A few years ago, all digital cameras were "point and shoot" and they were very expensive compared to film cameras. Digital prices dropped rather quickly as digital sensor resolution continued to increase. Soon enough digital "point-and-shoot" cameras were available at every price point from a basic snapshot to the more serious models geared at the prosumer market.

At the dawn of the consumer digital SLR in 1999, a 2.7MP (megapixel) DSLR with an APS C sensor was considered an incredible buy at $5000. Tremendous growth in market share and the falling prices of DSLR cameras in the years since have created new buying options for those shopping for an upgrade to an existing camera or even a first camera. This has been particularly true in the last couple of years. All of the old reasons to own a point and shoot instead - with lower cost leading the way - have fallen by the wayside as the DSLR has continued to evolve and become both very price competitive with P&S and much easier to use.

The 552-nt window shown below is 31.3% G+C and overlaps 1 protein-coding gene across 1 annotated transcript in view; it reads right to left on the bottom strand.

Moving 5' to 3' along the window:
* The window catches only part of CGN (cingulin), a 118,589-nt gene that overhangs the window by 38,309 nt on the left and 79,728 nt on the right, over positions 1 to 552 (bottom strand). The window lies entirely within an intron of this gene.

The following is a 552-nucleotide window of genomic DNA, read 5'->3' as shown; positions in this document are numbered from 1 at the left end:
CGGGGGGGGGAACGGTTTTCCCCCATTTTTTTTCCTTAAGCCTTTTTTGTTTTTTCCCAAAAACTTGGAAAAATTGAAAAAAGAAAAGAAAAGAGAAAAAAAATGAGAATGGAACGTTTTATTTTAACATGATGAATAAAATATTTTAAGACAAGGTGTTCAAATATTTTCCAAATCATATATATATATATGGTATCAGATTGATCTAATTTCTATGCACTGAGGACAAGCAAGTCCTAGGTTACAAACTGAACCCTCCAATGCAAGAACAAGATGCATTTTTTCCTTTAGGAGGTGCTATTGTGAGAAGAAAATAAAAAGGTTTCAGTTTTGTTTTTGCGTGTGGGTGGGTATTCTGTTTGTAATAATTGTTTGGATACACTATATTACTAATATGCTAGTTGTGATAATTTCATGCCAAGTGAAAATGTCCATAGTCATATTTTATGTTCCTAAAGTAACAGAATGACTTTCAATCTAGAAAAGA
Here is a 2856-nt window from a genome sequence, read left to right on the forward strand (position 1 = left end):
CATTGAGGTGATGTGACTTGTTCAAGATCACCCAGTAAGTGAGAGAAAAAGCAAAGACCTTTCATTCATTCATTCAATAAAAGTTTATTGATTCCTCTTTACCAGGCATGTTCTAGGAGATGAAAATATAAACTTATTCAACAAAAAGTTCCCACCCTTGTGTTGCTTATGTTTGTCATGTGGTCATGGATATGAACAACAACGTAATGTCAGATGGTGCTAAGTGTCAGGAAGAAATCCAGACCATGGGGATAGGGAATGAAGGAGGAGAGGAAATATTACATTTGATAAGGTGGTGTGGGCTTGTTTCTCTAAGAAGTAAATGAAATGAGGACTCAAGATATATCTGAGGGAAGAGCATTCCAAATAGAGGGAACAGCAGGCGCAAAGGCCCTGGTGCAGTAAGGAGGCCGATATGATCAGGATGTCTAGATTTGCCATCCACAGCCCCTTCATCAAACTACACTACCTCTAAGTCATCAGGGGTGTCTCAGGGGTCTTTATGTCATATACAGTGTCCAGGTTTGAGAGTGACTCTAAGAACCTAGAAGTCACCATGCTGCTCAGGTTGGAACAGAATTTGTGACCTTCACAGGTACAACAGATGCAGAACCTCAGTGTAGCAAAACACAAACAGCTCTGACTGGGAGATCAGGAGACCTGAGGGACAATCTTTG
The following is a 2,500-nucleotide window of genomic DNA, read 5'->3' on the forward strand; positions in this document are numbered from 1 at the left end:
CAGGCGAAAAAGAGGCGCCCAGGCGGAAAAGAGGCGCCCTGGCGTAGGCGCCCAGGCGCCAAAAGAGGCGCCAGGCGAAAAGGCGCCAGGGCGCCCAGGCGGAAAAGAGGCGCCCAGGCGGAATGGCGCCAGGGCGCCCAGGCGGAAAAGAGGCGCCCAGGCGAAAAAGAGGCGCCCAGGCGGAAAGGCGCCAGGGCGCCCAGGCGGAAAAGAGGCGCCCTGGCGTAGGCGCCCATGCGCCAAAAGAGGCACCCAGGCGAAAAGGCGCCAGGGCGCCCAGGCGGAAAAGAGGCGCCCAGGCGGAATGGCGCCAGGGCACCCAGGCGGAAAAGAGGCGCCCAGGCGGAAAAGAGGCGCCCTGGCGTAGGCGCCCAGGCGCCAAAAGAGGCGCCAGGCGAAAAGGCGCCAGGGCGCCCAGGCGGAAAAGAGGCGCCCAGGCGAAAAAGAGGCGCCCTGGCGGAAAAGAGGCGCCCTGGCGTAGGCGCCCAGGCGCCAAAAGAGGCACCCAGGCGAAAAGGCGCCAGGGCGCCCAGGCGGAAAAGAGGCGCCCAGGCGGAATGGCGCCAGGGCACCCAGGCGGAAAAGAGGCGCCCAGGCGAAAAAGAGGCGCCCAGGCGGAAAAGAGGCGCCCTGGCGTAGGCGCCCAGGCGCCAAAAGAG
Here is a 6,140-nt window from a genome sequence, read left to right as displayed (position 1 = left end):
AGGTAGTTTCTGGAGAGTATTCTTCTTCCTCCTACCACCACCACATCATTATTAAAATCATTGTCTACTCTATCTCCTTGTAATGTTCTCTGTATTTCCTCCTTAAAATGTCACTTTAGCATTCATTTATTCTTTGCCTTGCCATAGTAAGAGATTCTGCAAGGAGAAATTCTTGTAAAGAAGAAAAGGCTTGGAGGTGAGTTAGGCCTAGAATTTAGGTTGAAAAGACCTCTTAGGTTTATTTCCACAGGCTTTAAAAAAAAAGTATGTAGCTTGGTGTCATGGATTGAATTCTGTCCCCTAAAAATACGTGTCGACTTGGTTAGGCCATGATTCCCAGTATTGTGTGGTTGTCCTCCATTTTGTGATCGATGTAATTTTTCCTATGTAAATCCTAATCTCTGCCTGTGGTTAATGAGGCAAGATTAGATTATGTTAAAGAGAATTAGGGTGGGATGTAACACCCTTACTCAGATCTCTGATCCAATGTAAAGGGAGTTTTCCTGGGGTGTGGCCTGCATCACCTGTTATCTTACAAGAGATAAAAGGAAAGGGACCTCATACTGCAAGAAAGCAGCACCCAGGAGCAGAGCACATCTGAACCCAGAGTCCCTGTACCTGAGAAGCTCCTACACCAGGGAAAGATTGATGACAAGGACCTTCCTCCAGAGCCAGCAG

However, many new DSLR buyers are walking into a brave new world with blinders on. The first question everyone should ask is why should you buy a DSLR instead of a point and shoot?  Are there real technical advantages to DSLRs?  After all the ads for point-and-shoots are hyping the same range of sensor resolutions that you will find in digital SLR cameras, so why buy a DSLR? The answer to that question is what really prompted this article.



Yes, you can buy 10MP and 12MP point-and-shoot cameras - the same megapixel range as current mainstream DLSR cameras - but they cannot possibly produce the same image quality over the same wide range of shooting conditions as a digital SLR. The reason why is simple physics, as the point-and-shoot sensors are much smaller than sensors in a DSLR. In fact, that is also the very reason why point-and-shoot digital cameras were the only choices in the market for a few years.